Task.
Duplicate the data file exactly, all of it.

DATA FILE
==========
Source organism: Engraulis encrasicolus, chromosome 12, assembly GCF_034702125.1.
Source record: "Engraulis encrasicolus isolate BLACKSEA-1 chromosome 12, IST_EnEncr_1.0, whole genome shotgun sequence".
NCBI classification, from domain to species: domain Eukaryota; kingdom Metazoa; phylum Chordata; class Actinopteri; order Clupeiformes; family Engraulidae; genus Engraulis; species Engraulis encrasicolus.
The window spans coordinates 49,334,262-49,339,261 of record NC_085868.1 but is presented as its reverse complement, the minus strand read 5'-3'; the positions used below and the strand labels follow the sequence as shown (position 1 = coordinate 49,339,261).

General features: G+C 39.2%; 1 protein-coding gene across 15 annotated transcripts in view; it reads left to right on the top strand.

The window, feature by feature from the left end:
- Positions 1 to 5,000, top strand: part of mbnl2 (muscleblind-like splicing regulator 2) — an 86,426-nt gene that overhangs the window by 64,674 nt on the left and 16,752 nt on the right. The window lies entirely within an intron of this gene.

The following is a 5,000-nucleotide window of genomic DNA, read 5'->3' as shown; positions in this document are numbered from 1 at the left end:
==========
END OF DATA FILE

Source organism: Engraulis encrasicolus, chromosome 12, assembly GCF_034702125.1.
Source record: "Engraulis encrasicolus isolate BLACKSEA-1 chromosome 12, IST_EnEncr_1.0, whole genome shotgun sequence".
NCBI classification, from domain to species: domain Eukaryota; kingdom Metazoa; phylum Chordata; class Actinopteri; order Clupeiformes; family Engraulidae; genus Engraulis; species Engraulis encrasicolus.
The window spans coordinates 49,334,262-49,339,261 of record NC_085868.1 but is presented as its reverse complement, the minus strand read 5'-3'; the positions used below and the strand labels follow the sequence as shown (position 1 = coordinate 49,339,261).

General features: G+C 39.2%; 1 protein-coding gene across 15 annotated transcripts in view; it reads left to right on the top strand.

The window, feature by feature from the left end:
- Positions 1 to 5,000, top strand: part of mbnl2 (muscleblind-like splicing regulator 2) — an 86,426-nt gene that overhangs the window by 64,674 nt on the left and 16,752 nt on the right. The window lies entirely within an intron of this gene.

The following is a 5,000-nucleotide window of genomic DNA, read 5'->3' as shown; positions in this document are numbered from 1 at the left end: